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Anthony Smith: what do we mean by 'excellence in teaching' and how can it be measured?

30 May 2013

The Vice-Provost (Education) discusses the importance of developing solid criteria to use when considering teaching-based promotions.

Professor Anthony Smith, UCL's Vice-Provost (Education)

What do we mean by 'excellence in teaching'? The question is frequently asked and I suspect all of us draw on our experience as students and working with outstanding colleagues to produce the notion, usually accompanied with hand-waving in my case, that we recognise it when we see it, but it is hard to evidence.

This is all very well for conversations in the corridor but it does not help institutions develop clear and unambiguous criteria for promotion on the basis of excellence in teaching; nor does it help staff preparing their case for promotion.

The observation that we find teaching excellence hard to assess and measure likely explains in large part why we see relatively few cases for promotion going forward based on outstanding teaching. This was the topic of a recent Higher Education Academy (HEA) conference I attended where there was a presentation by the Promoting Teaching Project, which the HEA has funded. The conference marked the launch of Making Evidence Count, the result of a large-scale collaboration between the universities of Leicester and Newcastle in the UK and Wollongong and Tasmania in Australia.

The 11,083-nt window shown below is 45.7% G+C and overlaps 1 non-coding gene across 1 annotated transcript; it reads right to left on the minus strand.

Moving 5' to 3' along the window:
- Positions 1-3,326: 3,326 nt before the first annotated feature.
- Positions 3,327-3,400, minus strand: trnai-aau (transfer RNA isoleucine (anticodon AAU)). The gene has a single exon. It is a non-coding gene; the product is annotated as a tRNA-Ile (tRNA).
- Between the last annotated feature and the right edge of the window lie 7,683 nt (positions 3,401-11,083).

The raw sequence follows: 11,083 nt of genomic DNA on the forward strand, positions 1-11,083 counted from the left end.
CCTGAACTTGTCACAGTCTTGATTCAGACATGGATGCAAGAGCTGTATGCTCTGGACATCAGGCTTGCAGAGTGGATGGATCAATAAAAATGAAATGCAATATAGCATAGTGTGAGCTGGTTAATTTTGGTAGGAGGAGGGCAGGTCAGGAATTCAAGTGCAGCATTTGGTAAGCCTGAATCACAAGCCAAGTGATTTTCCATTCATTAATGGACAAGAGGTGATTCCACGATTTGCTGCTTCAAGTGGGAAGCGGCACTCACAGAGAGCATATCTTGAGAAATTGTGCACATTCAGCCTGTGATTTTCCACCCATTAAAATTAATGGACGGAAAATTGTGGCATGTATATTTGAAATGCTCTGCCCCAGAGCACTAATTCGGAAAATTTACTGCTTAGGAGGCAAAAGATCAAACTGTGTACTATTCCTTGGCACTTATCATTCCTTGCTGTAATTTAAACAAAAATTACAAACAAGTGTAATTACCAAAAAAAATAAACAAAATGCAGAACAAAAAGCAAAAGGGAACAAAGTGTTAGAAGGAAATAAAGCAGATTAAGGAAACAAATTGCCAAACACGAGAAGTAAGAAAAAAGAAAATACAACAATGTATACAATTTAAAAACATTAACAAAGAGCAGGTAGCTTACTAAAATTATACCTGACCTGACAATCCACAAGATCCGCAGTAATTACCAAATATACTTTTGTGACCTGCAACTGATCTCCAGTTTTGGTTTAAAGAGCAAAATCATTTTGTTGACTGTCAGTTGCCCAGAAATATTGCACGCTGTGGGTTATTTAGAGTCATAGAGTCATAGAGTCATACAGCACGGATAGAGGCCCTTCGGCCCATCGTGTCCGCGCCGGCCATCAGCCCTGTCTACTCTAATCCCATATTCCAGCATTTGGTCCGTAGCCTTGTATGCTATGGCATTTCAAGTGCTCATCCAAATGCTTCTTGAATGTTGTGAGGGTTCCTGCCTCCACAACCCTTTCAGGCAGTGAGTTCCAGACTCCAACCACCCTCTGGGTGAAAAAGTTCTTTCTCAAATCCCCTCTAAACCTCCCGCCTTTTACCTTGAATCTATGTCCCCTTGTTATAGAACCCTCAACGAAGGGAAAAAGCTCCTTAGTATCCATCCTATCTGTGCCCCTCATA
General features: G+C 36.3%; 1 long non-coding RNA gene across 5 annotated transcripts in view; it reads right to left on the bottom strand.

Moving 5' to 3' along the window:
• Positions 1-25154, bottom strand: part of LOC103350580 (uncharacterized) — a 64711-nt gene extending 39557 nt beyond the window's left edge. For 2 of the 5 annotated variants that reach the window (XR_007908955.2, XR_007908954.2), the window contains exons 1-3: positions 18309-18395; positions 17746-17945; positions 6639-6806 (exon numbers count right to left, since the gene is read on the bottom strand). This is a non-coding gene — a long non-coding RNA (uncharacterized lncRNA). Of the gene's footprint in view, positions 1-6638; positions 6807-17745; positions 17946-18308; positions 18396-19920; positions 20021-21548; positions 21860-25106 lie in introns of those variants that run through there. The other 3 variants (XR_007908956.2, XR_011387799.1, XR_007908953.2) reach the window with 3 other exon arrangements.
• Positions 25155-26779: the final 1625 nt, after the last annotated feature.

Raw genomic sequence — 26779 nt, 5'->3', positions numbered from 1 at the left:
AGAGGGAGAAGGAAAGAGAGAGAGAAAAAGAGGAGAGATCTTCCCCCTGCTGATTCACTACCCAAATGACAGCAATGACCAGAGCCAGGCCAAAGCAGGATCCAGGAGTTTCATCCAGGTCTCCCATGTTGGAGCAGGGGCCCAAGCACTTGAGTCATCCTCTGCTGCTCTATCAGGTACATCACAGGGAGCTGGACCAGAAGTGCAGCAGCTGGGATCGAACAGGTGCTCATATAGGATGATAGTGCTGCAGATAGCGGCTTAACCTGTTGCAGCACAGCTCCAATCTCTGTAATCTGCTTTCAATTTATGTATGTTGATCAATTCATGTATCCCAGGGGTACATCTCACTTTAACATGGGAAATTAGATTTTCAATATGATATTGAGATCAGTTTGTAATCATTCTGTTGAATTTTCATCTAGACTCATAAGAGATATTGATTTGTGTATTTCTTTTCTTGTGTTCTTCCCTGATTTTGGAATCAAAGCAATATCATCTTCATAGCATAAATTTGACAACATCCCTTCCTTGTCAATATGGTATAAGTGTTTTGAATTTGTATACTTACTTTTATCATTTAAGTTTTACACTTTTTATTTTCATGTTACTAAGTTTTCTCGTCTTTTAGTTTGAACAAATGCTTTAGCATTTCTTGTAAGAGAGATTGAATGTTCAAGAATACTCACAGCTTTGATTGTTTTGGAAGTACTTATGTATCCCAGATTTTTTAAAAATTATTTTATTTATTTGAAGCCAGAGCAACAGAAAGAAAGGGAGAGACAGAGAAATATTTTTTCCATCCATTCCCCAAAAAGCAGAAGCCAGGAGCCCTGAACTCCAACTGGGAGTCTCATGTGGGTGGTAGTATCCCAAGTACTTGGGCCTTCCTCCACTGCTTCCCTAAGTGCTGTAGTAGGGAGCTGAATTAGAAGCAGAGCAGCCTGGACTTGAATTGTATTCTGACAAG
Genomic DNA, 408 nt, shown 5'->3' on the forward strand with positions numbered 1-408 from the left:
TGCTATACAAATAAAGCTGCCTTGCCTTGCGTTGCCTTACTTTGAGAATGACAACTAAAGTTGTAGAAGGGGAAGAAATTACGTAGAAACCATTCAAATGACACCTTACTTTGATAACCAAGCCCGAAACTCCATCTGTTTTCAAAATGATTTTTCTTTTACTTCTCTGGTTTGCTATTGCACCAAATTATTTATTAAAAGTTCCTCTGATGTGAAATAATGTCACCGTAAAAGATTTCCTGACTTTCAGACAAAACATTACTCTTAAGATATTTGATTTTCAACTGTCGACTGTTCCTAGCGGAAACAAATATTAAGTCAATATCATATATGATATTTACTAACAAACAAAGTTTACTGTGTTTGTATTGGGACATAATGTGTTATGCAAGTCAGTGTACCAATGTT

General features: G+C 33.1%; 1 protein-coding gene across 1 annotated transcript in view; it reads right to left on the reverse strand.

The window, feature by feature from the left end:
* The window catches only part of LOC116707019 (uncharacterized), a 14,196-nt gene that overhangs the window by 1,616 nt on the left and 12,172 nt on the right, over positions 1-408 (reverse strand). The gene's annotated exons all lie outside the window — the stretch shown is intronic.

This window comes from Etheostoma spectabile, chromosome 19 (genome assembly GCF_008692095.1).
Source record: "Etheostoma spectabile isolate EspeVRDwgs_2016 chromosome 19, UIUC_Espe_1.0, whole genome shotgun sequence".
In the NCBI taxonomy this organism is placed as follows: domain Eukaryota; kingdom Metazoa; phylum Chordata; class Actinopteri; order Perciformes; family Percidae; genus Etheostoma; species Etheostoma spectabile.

Their work has identified five domains of teaching activity:

  1. Professional Learning
  2. Student Engagement
  3. Curriculum Development
  4. Scholarship of Teaching and Learning
  5. Leadership and Collaboration

They have then gone on to identify sources of evidence (personal, students and peers) and provide examples of what sorts of evidence could be used and at what point in someone’s career development the different types of evidence would be most relevant. Particularly helpfully, evidence that brings a national or international dimension to a promotion case is flagged. I expect such evidence will be really useful to individuals and panels considering promotions to the most senior levels.

It struck me that these resources will help us all in understanding better how to evidence excellence in teaching. The report and resources can be viewed at www.promoteteaching.com. As we begin to think about updating criteria for promotion, I would welcome your views on the applicability of these resources to UCL.

Professor Anthony Smith, Vice-Provost (Education)

May 2013

Page last modified on 30 may 13 15:36


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